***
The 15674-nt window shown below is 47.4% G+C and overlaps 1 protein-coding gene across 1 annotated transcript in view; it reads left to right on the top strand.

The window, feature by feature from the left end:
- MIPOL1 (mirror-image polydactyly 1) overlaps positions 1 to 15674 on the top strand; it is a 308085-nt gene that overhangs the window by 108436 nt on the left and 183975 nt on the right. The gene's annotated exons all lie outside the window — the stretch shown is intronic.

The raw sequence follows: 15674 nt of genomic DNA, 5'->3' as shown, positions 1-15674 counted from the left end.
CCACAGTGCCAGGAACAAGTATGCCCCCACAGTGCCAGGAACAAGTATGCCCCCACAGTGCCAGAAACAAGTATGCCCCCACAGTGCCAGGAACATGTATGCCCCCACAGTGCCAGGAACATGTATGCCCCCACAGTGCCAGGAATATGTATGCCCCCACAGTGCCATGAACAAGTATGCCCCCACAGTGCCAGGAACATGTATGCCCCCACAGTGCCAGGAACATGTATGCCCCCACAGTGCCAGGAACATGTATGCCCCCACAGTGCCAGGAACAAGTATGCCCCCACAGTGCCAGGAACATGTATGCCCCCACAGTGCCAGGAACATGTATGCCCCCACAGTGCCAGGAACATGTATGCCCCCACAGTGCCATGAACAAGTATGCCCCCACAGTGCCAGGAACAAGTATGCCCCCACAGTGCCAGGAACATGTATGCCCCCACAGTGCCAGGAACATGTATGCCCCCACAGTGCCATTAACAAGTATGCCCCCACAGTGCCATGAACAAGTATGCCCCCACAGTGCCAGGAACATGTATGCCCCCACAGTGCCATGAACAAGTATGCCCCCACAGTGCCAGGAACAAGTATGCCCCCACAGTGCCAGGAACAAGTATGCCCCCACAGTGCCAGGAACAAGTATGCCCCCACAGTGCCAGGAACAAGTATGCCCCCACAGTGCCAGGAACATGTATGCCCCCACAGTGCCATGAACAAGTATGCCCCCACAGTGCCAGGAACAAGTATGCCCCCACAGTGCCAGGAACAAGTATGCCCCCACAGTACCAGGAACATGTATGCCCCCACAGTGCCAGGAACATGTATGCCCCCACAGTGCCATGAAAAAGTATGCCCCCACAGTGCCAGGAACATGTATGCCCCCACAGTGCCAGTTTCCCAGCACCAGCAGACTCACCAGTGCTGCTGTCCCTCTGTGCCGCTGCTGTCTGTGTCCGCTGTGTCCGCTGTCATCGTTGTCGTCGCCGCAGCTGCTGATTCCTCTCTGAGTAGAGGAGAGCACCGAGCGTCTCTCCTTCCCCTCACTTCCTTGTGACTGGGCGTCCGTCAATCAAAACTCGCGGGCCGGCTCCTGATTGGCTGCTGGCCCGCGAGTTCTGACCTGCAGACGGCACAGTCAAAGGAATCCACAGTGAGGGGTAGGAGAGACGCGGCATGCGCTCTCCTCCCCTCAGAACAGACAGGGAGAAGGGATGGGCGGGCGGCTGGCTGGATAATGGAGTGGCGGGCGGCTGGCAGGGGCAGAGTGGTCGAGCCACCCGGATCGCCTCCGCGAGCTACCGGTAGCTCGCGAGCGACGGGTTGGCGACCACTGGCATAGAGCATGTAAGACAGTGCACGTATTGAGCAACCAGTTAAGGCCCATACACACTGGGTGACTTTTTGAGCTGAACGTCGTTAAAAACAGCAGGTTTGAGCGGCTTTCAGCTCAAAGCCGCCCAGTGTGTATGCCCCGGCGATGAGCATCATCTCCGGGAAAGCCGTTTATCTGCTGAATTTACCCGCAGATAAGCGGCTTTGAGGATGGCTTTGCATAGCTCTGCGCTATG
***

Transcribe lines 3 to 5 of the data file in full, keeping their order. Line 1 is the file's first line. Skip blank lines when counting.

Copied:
- MIPOL1 (mirror-image polydactyly 1) overlaps positions 1 to 15674 on the top strand; it is a 308085-nt gene that overhangs the window by 108436 nt on the left and 183975 nt on the right. The gene's annotated exons all lie outside the window — the stretch shown is intronic.

The raw sequence follows: 15674 nt of genomic DNA, 5'->3' as shown, positions 1-15674 counted from the left end.
CCACAGTGCCAGGAACAAGTATGCCCCCACAGTGCCAGGAACAAGTATGCCCCCACAGTGCCAGAAACAAGTATGCCCCCACAGTGCCAGGAACATGTATGCCCCCACAGTGCCAGGAACATGTATGCCCCCACAGTGCCAGGAATATGTATGCCCCCACAGTGCCATGAACAAGTATGCCCCCACAGTGCCAGGAACATGTATGCCCCCACAGTGCCAGGAACATGTATGCCCCCACAGTGCCAGGAACATGTATGCCCCCACAGTGCCAGGAACAAGTATGCCCCCACAGTGCCAGGAACATGTATGCCCCCACAGTGCCAGGAACATGTATGCCCCCACAGTGCCAGGAACATGTATGCCCCCACAGTGCCATGAACAAGTATGCCCCCACAGTGCCAGGAACAAGTATGCCCCCACAGTGCCAGGAACATGTATGCCCCCACAGTGCCAGGAACATGTATGCCCCCACAGTGCCATTAACAAGTATGCCCCCACAGTGCCATGAACAAGTATGCCCCCACAGTGCCAGGAACATGTATGCCCCCACAGTGCCATGAACAAGTATGCCCCCACAGTGCCAGGAACAAGTATGCCCCCACAGTGCCAGGAACAAGTATGCCCCCACAGTGCCAGGAACAAGTATGCCCCCACAGTGCCAGGAACAAGTATGCCCCCACAGTGCCAGGAACATGTATGCCCCCACAGTGCCATGAACAAGTATGCCCCCACAGTGCCAGGAACAAGTATGCCCCCACAGTGCCAGGAACAAGTATGCCCCCACAGTACCAGGAACATGTATGCCCCCACAGTGCCAGGAACATGTATGCCCCCACAGTGCCATGAAAAAGTATGCCCCCACAGTGCCAGGAACATGTATGCCCCCACAGTGCCAGTTTCCCAGCACCAGCAGACTCACCAGTGCTGCTGTCCCTCTGTGCCGCTGCTGTCTGTGTCCGCTGTGTCCGCTGTCATCGTTGTCGTCGCCGCAGCTGCTGATTCCTCTCTGAGTAGAGGAGAGCACCGAGCGTCTCTCCTTCCCCTCACTTCCTTGTGACTGGGCGTCCGTCAATCAAAACTCGCGGGCCGGCTCCTGATTGGCTGCTGGCCCGCGAGTTCTGACCTGCAGACGGCACAGTCAAAGGAATCCACAGTGAGGGGTAGGAGAGACGCGGCATGCGCTCTCCTCCCCTCAGAACAGACAGGGAGAAGGGATGGGCGGGCGGCTGGCTGGATAATGGAGTGGCGGGCGGCTGGCAGGGGCAGAGTGGTCGAGCCACCCGGATCGCCTCCGCGAGCTACCGGTAGCTCGCGAGCGACGGGTTGGCGACCACTGGCATAGAGCATGTAAGACAGTGCACGTATTGAGCAACCAGTTAAGGCCCATACACACTGGGTGACTTTTTGAGCTGAACGTCGTTAAAAACAGCAGGTTTGAGCGGCTTTCAGCTCAAAGCCGCCCAGTGTGTATGCCCCGGCGATGAGCATCATCTCCGGGAAAGCCGTTTATCTGCTGAATTTACCCGCAGATAAGCGGCTTTGAGGATGGCTTTGCATAGCTCTGCGCTATG